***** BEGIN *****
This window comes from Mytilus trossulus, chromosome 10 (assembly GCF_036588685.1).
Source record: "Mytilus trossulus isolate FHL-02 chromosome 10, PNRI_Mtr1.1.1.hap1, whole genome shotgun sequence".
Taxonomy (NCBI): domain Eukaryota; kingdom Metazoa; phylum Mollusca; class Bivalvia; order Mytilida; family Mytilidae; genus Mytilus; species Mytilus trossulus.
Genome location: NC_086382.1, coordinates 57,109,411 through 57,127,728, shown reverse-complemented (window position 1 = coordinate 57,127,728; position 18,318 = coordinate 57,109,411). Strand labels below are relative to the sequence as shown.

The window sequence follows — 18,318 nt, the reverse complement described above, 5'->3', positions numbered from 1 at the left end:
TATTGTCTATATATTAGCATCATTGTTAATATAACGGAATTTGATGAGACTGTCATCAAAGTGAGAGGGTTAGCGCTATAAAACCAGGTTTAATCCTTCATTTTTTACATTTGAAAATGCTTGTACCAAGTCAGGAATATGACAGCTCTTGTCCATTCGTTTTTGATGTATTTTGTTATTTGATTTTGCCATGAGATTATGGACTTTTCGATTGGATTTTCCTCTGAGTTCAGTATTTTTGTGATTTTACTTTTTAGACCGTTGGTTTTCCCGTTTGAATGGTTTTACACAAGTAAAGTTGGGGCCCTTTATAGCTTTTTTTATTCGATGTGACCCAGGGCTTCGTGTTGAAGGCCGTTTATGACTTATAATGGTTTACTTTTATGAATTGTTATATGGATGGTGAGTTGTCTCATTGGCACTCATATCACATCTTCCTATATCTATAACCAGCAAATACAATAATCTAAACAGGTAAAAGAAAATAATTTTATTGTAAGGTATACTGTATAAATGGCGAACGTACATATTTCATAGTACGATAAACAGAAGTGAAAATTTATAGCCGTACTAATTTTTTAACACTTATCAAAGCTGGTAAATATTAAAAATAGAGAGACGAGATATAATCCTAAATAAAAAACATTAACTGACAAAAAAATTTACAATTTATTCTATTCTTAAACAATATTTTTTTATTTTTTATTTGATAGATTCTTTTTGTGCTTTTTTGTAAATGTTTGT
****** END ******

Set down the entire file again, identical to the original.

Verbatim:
This window comes from Mytilus trossulus, chromosome 10 (assembly GCF_036588685.1).
Source record: "Mytilus trossulus isolate FHL-02 chromosome 10, PNRI_Mtr1.1.1.hap1, whole genome shotgun sequence".
Taxonomy (NCBI): domain Eukaryota; kingdom Metazoa; phylum Mollusca; class Bivalvia; order Mytilida; family Mytilidae; genus Mytilus; species Mytilus trossulus.
Genome location: NC_086382.1, coordinates 57,109,411 through 57,127,728, shown reverse-complemented (window position 1 = coordinate 57,127,728; position 18,318 = coordinate 57,109,411). Strand labels below are relative to the sequence as shown.

The window sequence follows — 18,318 nt, the reverse complement described above, 5'->3', positions numbered from 1 at the left end:
TATTGTCTATATATTAGCATCATTGTTAATATAACGGAATTTGATGAGACTGTCATCAAAGTGAGAGGGTTAGCGCTATAAAACCAGGTTTAATCCTTCATTTTTTACATTTGAAAATGCTTGTACCAAGTCAGGAATATGACAGCTCTTGTCCATTCGTTTTTGATGTATTTTGTTATTTGATTTTGCCATGAGATTATGGACTTTTCGATTGGATTTTCCTCTGAGTTCAGTATTTTTGTGATTTTACTTTTTAGACCGTTGGTTTTCCCGTTTGAATGGTTTTACACAAGTAAAGTTGGGGCCCTTTATAGCTTTTTTTATTCGATGTGACCCAGGGCTTCGTGTTGAAGGCCGTTTATGACTTATAATGGTTTACTTTTATGAATTGTTATATGGATGGTGAGTTGTCTCATTGGCACTCATATCACATCTTCCTATATCTATAACCAGCAAATACAATAATCTAAACAGGTAAAAGAAAATAATTTTATTGTAAGGTATACTGTATAAATGGCGAACGTACATATTTCATAGTACGATAAACAGAAGTGAAAATTTATAGCCGTACTAATTTTTTAACACTTATCAAAGCTGGTAAATATTAAAAATAGAGAGACGAGATATAATCCTAAATAAAAAACATTAACTGACAAAAAAATTTACAATTTATTCTATTCTTAAACAATATTTTTTTATTTTTTATTTGATAGATTCTTTTTGTGCTTTTTTGTAAATGTTTGT